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Tight end Fendi Onobun eager to prove his worth to Bears
Some fun in the Florida sun suited Fendi Onobun. That his Bears teammates were there and that he’d have an opportunity to catch some passes from quarterback Jay Cutler made going only more desirable.
“I definitely wanted to take advantage of it,” Onobun said. “It was cool to go to South Beach and train.”
For Onobun, it’s all about taking that next step toward being a football player and no longer an athlete with a basketball background and football potential.
Being part of two Brandon Marshall-organized trips to Florida helped and so did spending the entire 2013 season on the Bears’ practice squad.
Onobun is part of the team. He just wants to contribute to it now.
“Even though I was on practice squad and didn’t play any games, my coaches did a good job of holding me accountable,” Onobun said. “That’s what last year was. I’m a better football player and more knowledgeable of the game.”
The 6-6, 260-pound Onobun is a wild card when considering all the cards coach Marc Trestman has been dealt for his offense.
The Bears need a pass-catching option at tight end to accompany starter Martellus Bennett. And Onobun, a longtime friend and high school teammate of Bennett’s, may be in the best position to be it with the draft approaching. Of all the tight ends on the Bears’ roster, Onobun still is the most similar to Bennett.
The Bears may be Onobun’s sixth NFL team, following the Rams, Seahawks, Redskins, Jaguars and Bills, but they’ve also demonstrated the most commitment to him.
Onobun was waived after some up-and-down moments in training camp and the preseason, but the Bears quickly re-signed him to the practice squad and later to a reserve/future contract.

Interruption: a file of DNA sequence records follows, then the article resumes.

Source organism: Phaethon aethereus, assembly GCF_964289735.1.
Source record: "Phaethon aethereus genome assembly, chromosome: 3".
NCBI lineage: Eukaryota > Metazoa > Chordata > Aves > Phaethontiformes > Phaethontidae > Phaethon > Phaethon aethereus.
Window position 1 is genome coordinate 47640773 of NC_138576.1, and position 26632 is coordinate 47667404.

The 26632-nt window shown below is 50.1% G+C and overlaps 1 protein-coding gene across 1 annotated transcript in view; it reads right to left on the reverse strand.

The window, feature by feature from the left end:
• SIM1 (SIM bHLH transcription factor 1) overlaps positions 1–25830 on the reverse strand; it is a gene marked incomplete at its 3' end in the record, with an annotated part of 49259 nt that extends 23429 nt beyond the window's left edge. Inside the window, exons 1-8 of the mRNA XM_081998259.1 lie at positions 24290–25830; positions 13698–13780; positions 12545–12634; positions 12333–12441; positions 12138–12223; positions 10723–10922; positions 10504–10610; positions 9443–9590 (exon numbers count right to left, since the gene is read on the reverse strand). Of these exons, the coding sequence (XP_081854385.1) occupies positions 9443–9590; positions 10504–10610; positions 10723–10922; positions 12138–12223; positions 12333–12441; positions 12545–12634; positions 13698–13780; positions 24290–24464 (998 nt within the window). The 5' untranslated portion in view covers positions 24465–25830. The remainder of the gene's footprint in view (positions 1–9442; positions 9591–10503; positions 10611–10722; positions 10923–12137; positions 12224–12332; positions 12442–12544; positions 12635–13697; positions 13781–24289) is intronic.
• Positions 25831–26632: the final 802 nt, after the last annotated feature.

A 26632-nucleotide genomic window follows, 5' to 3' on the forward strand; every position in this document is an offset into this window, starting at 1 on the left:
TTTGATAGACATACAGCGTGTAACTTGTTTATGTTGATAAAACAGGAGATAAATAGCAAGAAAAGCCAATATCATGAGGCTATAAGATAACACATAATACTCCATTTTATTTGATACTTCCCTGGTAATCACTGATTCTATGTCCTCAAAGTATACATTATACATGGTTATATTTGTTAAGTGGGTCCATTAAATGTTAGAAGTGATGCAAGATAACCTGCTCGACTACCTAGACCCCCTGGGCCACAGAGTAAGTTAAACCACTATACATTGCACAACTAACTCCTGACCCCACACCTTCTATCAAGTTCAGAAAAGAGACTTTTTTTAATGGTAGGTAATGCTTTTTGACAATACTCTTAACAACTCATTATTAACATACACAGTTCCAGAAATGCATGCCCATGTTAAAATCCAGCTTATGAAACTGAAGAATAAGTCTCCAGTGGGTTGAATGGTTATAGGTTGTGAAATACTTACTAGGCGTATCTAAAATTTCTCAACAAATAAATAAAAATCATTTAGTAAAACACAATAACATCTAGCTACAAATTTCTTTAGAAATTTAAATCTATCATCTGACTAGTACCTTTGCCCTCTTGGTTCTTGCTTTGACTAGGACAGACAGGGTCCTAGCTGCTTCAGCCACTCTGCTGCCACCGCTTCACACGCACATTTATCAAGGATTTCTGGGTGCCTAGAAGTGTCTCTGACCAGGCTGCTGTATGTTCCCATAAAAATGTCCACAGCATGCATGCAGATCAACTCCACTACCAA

The Bears saw what other teams saw: an athletically gifted player with a basketball background that fits the mold of the modern tight end.
It’s just that Onobun, who played four years of basketball at Arizona, still required time. After all, he didn’t start playing football until he was 23 at the University of Houston; he’s 27.
“This is a very special situation,” Onobun said. “This is the longest I’ve been with an organization. It’s the consistency and the opportunity to come back after being in this offense for a year.
“It’s like coming back for your sophomore year. You understand a lot more. Jumping from team to team, I would learn this playbook, that playbook, this system, that system. It’s been pretty consistent for me [with the Bears], which helps.”
Onobun’s plan now is to reward that commitment.
By all accounts, the work that Onobun, a soft-spoken type, is putting in is impressive. He’s also benefited from being around Bennett and Marshall for a full season.
“Watching how they approach their work and seeing the things they do, it’s really been a help,” Onobun said. “It’s helped me develop a system for myself to be successful.”
Onobun said he feels he’s grown by “leaps and bounds.” His awareness and understanding of football has improved. He’s grown comfortable with its physicality. He’s now accustomed to route running.
“Instead of being an athlete, it’s be a football player,” Onobun said. “That’s the biggest thing I’m really looking forward to this year, just turning my skill set into a football skill set and how I can be a better football player as opposed to just an athlete out there running and catching a football.”
But his work is far from over. He stresses that incessantly.
“I’m dedicated to getting better,” Onobun said. “My job is just to win the day.”
Some of those days, of course, were spent in Florida with his teammates.
“It was a great opportunity to spend some with the guys and throw with Jay and just work on my game,” Onobun said.
“I really believe in myself and my abilities. It’s just translating what we do in shorts into pads.”